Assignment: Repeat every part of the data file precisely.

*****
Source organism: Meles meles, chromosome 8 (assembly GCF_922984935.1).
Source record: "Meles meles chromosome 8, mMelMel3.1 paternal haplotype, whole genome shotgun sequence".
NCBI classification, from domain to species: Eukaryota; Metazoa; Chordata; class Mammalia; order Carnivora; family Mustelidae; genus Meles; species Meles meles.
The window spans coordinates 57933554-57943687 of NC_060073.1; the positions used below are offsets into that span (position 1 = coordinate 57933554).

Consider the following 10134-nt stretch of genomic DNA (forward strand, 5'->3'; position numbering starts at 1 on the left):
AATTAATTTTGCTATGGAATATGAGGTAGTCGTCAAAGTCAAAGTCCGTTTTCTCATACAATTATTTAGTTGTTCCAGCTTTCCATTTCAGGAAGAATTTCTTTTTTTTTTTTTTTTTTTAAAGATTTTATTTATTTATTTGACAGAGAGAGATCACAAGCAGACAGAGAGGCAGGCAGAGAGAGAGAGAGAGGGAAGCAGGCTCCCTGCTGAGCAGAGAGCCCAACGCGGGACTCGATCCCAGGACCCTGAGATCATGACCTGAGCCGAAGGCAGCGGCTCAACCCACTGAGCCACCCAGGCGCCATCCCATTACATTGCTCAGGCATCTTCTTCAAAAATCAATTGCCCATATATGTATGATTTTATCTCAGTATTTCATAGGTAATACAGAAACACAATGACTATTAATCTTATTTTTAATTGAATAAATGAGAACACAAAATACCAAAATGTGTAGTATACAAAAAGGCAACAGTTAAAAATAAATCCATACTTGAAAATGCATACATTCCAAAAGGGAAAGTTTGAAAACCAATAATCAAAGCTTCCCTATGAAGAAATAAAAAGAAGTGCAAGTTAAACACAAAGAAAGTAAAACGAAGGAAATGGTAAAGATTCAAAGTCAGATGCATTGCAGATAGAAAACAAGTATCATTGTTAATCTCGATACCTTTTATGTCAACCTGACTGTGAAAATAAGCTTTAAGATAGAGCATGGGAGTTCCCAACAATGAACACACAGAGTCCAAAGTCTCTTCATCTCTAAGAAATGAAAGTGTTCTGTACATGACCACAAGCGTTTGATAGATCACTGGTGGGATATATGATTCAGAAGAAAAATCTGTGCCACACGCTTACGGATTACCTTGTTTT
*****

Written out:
Source organism: Meles meles, chromosome 8 (assembly GCF_922984935.1).
Source record: "Meles meles chromosome 8, mMelMel3.1 paternal haplotype, whole genome shotgun sequence".
NCBI classification, from domain to species: Eukaryota; Metazoa; Chordata; class Mammalia; order Carnivora; family Mustelidae; genus Meles; species Meles meles.
The window spans coordinates 57933554-57943687 of NC_060073.1; the positions used below are offsets into that span (position 1 = coordinate 57933554).

Consider the following 10134-nt stretch of genomic DNA (forward strand, 5'->3'; position numbering starts at 1 on the left):
AATTAATTTTGCTATGGAATATGAGGTAGTCGTCAAAGTCAAAGTCCGTTTTCTCATACAATTATTTAGTTGTTCCAGCTTTCCATTTCAGGAAGAATTTCTTTTTTTTTTTTTTTTTTTAAAGATTTTATTTATTTATTTGACAGAGAGAGATCACAAGCAGACAGAGAGGCAGGCAGAGAGAGAGAGAGAGGGAAGCAGGCTCCCTGCTGAGCAGAGAGCCCAACGCGGGACTCGATCCCAGGACCCTGAGATCATGACCTGAGCCGAAGGCAGCGGCTCAACCCACTGAGCCACCCAGGCGCCATCCCATTACATTGCTCAGGCATCTTCTTCAAAAATCAATTGCCCATATATGTATGATTTTATCTCAGTATTTCATAGGTAATACAGAAACACAATGACTATTAATCTTATTTTTAATTGAATAAATGAGAACACAAAATACCAAAATGTGTAGTATACAAAAAGGCAACAGTTAAAAATAAATCCATACTTGAAAATGCATACATTCCAAAAGGGAAAGTTTGAAAACCAATAATCAAAGCTTCCCTATGAAGAAATAAAAAGAAGTGCAAGTTAAACACAAAGAAAGTAAAACGAAGGAAATGGTAAAGATTCAAAGTCAGATGCATTGCAGATAGAAAACAAGTATCATTGTTAATCTCGATACCTTTTATGTCAACCTGACTGTGAAAATAAGCTTTAAGATAGAGCATGGGAGTTCCCAACAATGAACACACAGAGTCCAAAGTCTCTTCATCTCTAAGAAATGAAAGTGTTCTGTACATGACCACAAGCGTTTGATAGATCACTGGTGGGATATATGATTCAGAAGAAAAATCTGTGCCACACGCTTACGGATTACCTTGTTTT